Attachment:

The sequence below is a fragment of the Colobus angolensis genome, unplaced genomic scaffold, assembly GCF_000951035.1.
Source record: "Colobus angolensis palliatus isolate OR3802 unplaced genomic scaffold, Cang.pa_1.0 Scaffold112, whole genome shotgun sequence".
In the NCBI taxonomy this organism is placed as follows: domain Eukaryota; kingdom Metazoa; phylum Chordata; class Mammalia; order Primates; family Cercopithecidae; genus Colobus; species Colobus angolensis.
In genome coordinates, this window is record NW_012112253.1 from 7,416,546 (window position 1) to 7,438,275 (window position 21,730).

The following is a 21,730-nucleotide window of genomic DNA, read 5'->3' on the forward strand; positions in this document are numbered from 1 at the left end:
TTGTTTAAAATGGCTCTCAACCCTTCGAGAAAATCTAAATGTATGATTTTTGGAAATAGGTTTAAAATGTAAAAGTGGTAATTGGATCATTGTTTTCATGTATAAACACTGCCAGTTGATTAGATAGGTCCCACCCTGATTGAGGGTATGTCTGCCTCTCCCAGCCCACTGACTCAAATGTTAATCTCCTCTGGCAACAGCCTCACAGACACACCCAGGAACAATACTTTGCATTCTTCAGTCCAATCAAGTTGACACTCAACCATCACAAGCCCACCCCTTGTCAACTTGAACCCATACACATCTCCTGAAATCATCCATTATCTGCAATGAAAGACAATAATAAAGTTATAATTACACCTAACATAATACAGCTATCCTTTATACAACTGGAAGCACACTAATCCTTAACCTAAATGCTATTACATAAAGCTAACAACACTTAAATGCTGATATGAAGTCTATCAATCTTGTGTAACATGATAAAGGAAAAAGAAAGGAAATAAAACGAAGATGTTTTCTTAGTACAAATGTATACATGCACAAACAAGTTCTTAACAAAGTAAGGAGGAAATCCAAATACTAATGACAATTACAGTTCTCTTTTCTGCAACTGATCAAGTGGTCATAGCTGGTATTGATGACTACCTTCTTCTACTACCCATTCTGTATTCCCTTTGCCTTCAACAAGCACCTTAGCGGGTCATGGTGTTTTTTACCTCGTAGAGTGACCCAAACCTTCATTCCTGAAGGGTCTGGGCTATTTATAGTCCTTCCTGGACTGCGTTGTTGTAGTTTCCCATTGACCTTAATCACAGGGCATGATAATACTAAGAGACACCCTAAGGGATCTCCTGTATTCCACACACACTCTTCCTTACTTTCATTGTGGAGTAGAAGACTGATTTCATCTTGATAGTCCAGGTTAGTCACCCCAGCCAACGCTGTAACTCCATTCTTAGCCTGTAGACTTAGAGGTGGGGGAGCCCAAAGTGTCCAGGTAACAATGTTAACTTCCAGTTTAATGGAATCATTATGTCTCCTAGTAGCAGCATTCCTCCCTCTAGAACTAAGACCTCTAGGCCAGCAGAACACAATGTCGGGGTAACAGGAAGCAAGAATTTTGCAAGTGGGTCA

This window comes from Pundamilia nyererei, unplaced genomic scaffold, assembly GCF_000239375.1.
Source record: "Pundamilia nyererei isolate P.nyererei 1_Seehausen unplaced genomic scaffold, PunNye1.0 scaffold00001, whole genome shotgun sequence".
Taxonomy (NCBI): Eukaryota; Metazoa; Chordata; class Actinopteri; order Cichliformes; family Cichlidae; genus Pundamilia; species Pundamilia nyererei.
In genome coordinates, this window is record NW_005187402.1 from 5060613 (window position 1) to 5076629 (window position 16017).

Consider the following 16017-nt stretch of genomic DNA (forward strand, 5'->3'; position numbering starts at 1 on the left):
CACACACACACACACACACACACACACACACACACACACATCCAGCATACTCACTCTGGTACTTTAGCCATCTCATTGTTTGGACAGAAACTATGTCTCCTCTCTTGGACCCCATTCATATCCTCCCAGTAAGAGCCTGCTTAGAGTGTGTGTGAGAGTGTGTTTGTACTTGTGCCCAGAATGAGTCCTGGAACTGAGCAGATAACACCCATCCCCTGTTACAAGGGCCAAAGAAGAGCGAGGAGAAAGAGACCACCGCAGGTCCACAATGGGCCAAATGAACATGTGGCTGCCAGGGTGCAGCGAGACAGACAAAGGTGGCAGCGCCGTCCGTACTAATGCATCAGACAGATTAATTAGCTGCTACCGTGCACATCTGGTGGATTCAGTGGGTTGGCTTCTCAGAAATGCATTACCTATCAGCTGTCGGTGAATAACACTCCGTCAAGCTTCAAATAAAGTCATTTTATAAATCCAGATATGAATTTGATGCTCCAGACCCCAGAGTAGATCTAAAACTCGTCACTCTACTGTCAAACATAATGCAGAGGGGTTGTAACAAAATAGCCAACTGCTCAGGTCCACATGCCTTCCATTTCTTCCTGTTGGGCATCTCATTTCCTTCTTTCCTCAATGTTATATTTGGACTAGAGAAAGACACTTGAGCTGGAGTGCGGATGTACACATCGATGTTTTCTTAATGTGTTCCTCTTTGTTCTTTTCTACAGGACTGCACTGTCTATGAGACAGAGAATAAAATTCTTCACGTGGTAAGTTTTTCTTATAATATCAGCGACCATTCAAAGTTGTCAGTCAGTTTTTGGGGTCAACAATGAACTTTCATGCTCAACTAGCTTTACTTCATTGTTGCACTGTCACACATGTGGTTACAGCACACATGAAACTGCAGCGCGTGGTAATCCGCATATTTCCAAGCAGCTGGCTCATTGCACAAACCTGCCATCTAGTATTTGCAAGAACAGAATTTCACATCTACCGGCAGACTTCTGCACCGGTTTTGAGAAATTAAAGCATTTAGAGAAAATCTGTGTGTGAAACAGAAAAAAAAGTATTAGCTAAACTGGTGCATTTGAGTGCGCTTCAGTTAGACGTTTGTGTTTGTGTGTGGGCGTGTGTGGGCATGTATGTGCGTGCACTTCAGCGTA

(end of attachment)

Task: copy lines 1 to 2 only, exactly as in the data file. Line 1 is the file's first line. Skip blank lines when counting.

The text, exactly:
The sequence below is a fragment of the Colobus angolensis genome, unplaced genomic scaffold, assembly GCF_000951035.1.
Source record: "Colobus angolensis palliatus isolate OR3802 unplaced genomic scaffold, Cang.pa_1.0 Scaffold112, whole genome shotgun sequence".